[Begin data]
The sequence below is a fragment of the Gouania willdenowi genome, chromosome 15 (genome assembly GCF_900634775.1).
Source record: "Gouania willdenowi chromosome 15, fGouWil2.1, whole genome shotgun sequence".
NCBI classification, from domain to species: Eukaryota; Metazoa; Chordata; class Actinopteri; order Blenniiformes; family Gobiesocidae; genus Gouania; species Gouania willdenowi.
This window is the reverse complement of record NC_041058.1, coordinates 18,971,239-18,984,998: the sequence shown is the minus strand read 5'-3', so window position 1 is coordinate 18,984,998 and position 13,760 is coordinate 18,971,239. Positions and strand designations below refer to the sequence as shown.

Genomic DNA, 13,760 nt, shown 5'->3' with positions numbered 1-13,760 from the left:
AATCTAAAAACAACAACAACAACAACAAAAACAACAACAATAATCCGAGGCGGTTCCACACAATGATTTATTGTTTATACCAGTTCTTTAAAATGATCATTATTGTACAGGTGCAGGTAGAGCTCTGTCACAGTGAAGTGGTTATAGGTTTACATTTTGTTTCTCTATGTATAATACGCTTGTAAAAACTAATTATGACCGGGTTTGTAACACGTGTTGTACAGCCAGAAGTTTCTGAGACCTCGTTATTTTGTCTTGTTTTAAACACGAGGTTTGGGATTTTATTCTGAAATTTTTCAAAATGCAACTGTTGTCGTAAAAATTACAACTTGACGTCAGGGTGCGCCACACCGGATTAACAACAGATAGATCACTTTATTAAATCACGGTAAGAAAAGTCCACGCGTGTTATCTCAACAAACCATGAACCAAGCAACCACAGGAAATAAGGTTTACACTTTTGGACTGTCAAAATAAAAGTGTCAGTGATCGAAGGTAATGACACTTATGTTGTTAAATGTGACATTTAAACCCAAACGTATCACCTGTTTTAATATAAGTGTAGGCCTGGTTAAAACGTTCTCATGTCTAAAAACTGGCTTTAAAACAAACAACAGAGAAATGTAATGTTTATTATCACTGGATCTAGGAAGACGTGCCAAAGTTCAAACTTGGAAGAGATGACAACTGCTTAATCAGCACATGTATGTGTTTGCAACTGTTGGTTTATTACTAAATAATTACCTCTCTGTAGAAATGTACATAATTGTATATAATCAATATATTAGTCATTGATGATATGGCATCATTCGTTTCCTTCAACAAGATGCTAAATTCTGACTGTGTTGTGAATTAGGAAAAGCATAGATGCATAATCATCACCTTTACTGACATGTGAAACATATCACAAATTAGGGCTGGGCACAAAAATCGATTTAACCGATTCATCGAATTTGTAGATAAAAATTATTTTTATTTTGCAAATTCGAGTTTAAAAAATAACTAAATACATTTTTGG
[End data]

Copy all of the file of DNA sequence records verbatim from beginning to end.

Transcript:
The sequence below is a fragment of the Gouania willdenowi genome, chromosome 15 (genome assembly GCF_900634775.1).
Source record: "Gouania willdenowi chromosome 15, fGouWil2.1, whole genome shotgun sequence".
NCBI classification, from domain to species: Eukaryota; Metazoa; Chordata; class Actinopteri; order Blenniiformes; family Gobiesocidae; genus Gouania; species Gouania willdenowi.
This window is the reverse complement of record NC_041058.1, coordinates 18,971,239-18,984,998: the sequence shown is the minus strand read 5'-3', so window position 1 is coordinate 18,984,998 and position 13,760 is coordinate 18,971,239. Positions and strand designations below refer to the sequence as shown.

Genomic DNA, 13,760 nt, shown 5'->3' with positions numbered 1-13,760 from the left:
AATCTAAAAACAACAACAACAACAACAAAAACAACAACAATAATCCGAGGCGGTTCCACACAATGATTTATTGTTTATACCAGTTCTTTAAAATGATCATTATTGTACAGGTGCAGGTAGAGCTCTGTCACAGTGAAGTGGTTATAGGTTTACATTTTGTTTCTCTATGTATAATACGCTTGTAAAAACTAATTATGACCGGGTTTGTAACACGTGTTGTACAGCCAGAAGTTTCTGAGACCTCGTTATTTTGTCTTGTTTTAAACACGAGGTTTGGGATTTTATTCTGAAATTTTTCAAAATGCAACTGTTGTCGTAAAAATTACAACTTGACGTCAGGGTGCGCCACACCGGATTAACAACAGATAGATCACTTTATTAAATCACGGTAAGAAAAGTCCACGCGTGTTATCTCAACAAACCATGAACCAAGCAACCACAGGAAATAAGGTTTACACTTTTGGACTGTCAAAATAAAAGTGTCAGTGATCGAAGGTAATGACACTTATGTTGTTAAATGTGACATTTAAACCCAAACGTATCACCTGTTTTAATATAAGTGTAGGCCTGGTTAAAACGTTCTCATGTCTAAAAACTGGCTTTAAAACAAACAACAGAGAAATGTAATGTTTATTATCACTGGATCTAGGAAGACGTGCCAAAGTTCAAACTTGGAAGAGATGACAACTGCTTAATCAGCACATGTATGTGTTTGCAACTGTTGGTTTATTACTAAATAATTACCTCTCTGTAGAAATGTACATAATTGTATATAATCAATATATTAGTCATTGATGATATGGCATCATTCGTTTCCTTCAACAAGATGCTAAATTCTGACTGTGTTGTGAATTAGGAAAAGCATAGATGCATAATCATCACCTTTACTGACATGTGAAACATATCACAAATTAGGGCTGGGCACAAAAATCGATTTAACCGATTCATCGAATTTGTAGATAAAAATTATTTTTATTTTGCAAATTCGAGTTTAAAAAATAACTAAATACATTTTTGG